Tree-adjoining grammar

Tree-adjoining grammar (TAG) is a grammar formalism defined by Aravind Joshi. Tree-adjoining grammars are somewhat similar to context-free grammars, but the elementary unit of rewriting is the tree rather than the symbol. Whereas context-free grammars have rules for rewriting symbols as strings of other symbols, tree-adjoining grammars have rules for rewriting the nodes of trees as other trees (see tree (graph theory) and tree data structure).

History

TAG originated in investigations by Joshi and his students into the family of adjunction grammars (AG),cite paper
last = Joshi
first = Aravind
coauthors = S. R. Kosaraju, H. Yamada
title = String Adjunct Grammars
year = 1969
publisher = Proceedings Tenth Annual Symposium on Automata Theory, Waterloo, Canada
] the "string grammar" of Zellig Harris. AGs handle endocentric properties of language in a natural and effective way, but do not have a good characterization of exocentric constructions; the converse is true of rewrite grammars, or phrase-structure grammar (PSG). In 1969, Joshi introduced a family of grammars that exploits this complementarity by mixing the two types of rules. A few very simple rewrite rules suffice to generate the vocabulary of strings for adjunction rules. This family is distinct from the Chomsky hierarchy but intersects it in interesting and linguistically relevant ways.cite paper
last = Joshi
first = Aravind
title = Properties of Formal Grammars with Mixed Types of Rules and Their Linguistic Relevance
year = 1969
publisher = Proceedings Third International Symposium on Computational Linguistics, Stockholm, Sweden
]

Description

The rules in a TAG are trees with a special leaf node known as the "foot node", which is anchored to a word. There are two types of basic trees in TAG: "initial" trees (often represented as 'alpha') and "auxiliary" trees ('eta'). Initial trees represent basic valency relations, while auxiliary tree allow for recursion.cite book
last = Jurafsky
first = Daniel
coauthors = James H. Martin
title = Speech and Language Processing
year = 2000
pages = 354
publisher = Prentice Hall
location = Upper Saddle River, NJ
] Auxiliary trees have the root (top) node and foot node labeled with the same symbol.A derivation starts with an initial tree, combining via either "substitution" or "adjunction". Substitution replaces a frontier node with another tree whose top node has the same label. Adjunction inserts an auxiliary tree into the center of another tree.cite conference
last = Joshi
first = Aravind
coauthors = Owen Rambow
title = A Formalism for Dependency Grammar Based on Tree Adjoining Grammar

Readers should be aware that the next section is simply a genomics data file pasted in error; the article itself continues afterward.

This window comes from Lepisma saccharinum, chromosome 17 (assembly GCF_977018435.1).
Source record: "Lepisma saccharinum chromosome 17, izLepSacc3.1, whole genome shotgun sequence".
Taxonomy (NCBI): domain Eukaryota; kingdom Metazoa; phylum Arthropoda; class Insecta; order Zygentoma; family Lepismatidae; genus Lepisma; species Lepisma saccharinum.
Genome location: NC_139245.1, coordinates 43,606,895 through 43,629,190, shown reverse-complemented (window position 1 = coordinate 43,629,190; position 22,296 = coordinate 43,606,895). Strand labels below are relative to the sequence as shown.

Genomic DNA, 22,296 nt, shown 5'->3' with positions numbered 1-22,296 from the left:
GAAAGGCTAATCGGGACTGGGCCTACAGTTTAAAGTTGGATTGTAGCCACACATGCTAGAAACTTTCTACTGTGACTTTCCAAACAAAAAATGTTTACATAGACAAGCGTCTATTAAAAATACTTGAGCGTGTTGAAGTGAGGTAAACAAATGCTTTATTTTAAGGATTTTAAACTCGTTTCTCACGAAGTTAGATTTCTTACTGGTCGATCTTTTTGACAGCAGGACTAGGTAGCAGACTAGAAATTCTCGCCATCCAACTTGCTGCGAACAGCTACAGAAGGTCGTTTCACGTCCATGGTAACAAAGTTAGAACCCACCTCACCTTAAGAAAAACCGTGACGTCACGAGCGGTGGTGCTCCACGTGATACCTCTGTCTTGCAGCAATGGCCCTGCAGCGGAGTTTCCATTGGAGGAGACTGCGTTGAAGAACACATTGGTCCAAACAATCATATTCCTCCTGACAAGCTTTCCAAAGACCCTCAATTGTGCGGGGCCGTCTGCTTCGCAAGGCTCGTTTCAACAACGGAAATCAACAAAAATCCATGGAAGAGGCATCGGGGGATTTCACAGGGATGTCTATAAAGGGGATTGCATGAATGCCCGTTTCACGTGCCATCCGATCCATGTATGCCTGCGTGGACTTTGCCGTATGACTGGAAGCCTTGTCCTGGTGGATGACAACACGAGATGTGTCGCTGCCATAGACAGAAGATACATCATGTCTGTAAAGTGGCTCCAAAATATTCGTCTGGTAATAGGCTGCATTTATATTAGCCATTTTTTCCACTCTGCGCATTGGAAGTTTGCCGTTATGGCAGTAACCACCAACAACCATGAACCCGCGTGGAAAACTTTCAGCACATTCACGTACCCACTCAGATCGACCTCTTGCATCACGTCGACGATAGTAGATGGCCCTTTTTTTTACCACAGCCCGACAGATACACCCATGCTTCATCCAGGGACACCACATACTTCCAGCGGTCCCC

year = 2003
booktitle = Proceedings of the Conference on Meaning-Text Theory
url = http://www1.cs.columbia.edu/~rambow/papers/joshi-rambow-2003.pdf
] .The root/foot label of the auxiliary tree must match the label of the node at which it adjoins.

Other variants of TAG allow multi-component trees, trees with multiple foot nodes, and other extensions.

Complexity and application

Tree-adjoining grammars are often described as mildly context-sensitive, meaning that they possess certain properties that make them more powerful (in terms of weak generative capacity) than context-free grammars, but less powerful than indexed or context-sensitive grammars. Mildly context-sensitive grammars are conjectured to be powerful enough to model natural languages while remaining efficiently parseable in the general case.cite book
last = Joshi
first = Aravind
chapter = How much context-sensitivity is necessary for characterizing structural descriptions
year = 1985
publisher = Cambridge University Press
pages = 206–250
title = Natural Language Processing: Theoretical, Computational, and Psychological Perspectives
editor = D. Dowty, L. Karttunen, and A. Zwicky, (eds.)
location = New York, NY
]

Due to their formal weakness, TAG is often used in computational linguistics and natural language processing.

A TAG can describe the language of squares (in which some arbitrary string is repeated), and the language {a^n b^n c^n d^n | 1 le n }. This type of processing can be represented by an embedded pushdown automaton.

Languages with cubes (ie triplicated strings) or with more than four distinct character strings of equal length cannot be generated by tree-adjoining grammars.

For these reasons, languages generated by tree-adjoining grammars are referred to as "mildly context-sensitive language"s.

References

External links

* [http://www.cis.upenn.edu/~xtag/ The XTAG project] , which uses a TAG for natural language processing.
* [http://www.let.rug.nl/~vannoord/papers/diss/diss/node59.html A tutorial on TAG]
* [http://www.computing.dcu.ie/~yguo/doc/talk/TAG.pdf Another tutorial] with focus on comparison with Lexical Functional Grammar and grammars extraction from Treebank
* [http://wiki.loria.fr/wiki/SemConst/Documentation#Background SemConst Documentation] A quick survey on Syntax and Semantic Interface problematic within the TAG framework.
* [http://sourcesup.cru.fr/tulipa/ The TuLiPa project] The Tübingen Linguistic Parsing Architecture (TuLiPA) is a multi-formalism syntactic (and semantic) parsing environment, designed mainly for Multi-Component Tree Adjoining Grammars with Tree Tuples
* [http://mgkit.gforge.inria.fr/ The Metagrammar Toolkit] which provides several tools to edit and compile MetaGrammars into TAGs. It also include a wide coverage French Metagrammars.
* [http://www.loria.fr/~azim/LLP2/help/fr/index.html LLP2] A Lexicalized Tree Adjoining Grammar parser which provides an easy to use graphical environment (page in french)


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